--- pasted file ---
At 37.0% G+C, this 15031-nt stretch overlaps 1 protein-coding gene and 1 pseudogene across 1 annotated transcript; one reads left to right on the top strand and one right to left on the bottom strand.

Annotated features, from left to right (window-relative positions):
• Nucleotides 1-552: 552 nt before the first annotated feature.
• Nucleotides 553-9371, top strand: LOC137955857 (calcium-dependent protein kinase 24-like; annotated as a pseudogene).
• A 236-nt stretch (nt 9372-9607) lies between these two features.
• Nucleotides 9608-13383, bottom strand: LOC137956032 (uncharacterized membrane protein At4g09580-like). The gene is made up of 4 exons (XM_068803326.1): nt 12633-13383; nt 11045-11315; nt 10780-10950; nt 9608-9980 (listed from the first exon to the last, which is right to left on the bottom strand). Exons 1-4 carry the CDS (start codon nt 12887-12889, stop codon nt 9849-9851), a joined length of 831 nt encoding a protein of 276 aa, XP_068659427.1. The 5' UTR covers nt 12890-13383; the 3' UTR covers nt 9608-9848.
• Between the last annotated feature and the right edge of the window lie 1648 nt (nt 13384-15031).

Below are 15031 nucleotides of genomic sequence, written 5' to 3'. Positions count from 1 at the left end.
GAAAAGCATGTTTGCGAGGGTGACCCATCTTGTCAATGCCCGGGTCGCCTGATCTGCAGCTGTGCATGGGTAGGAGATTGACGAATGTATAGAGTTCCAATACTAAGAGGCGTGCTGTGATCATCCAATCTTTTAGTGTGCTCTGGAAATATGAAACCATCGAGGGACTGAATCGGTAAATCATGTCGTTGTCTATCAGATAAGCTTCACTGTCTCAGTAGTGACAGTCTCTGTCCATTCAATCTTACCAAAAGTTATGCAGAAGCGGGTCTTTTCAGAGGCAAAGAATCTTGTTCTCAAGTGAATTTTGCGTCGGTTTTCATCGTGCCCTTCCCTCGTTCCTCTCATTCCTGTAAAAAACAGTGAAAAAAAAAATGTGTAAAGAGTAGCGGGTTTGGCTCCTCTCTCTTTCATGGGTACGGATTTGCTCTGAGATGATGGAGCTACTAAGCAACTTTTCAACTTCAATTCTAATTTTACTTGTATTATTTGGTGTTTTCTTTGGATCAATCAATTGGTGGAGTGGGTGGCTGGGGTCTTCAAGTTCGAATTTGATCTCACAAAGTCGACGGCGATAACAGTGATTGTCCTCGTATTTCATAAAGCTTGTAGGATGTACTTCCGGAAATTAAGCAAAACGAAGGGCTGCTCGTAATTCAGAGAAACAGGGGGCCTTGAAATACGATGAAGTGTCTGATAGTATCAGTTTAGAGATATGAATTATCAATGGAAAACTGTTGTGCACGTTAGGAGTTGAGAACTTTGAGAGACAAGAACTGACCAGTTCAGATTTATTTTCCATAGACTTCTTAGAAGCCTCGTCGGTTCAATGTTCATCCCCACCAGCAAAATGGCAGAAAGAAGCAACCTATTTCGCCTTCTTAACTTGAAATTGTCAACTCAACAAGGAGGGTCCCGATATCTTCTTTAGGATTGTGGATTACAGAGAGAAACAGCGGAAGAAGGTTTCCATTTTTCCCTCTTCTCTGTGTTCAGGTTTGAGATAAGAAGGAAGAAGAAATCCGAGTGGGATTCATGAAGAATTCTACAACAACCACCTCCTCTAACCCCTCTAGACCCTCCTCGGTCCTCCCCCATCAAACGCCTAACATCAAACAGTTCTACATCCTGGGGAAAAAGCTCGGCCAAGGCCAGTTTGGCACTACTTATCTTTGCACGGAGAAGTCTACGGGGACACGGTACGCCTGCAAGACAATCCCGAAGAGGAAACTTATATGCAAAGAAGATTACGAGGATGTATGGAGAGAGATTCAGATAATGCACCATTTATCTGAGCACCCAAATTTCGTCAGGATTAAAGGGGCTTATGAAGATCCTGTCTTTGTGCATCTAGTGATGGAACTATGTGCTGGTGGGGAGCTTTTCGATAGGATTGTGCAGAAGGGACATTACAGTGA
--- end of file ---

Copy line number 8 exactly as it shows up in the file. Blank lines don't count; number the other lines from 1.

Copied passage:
Below are 15031 nucleotides of genomic sequence, written 5' to 3'. Positions count from 1 at the left end.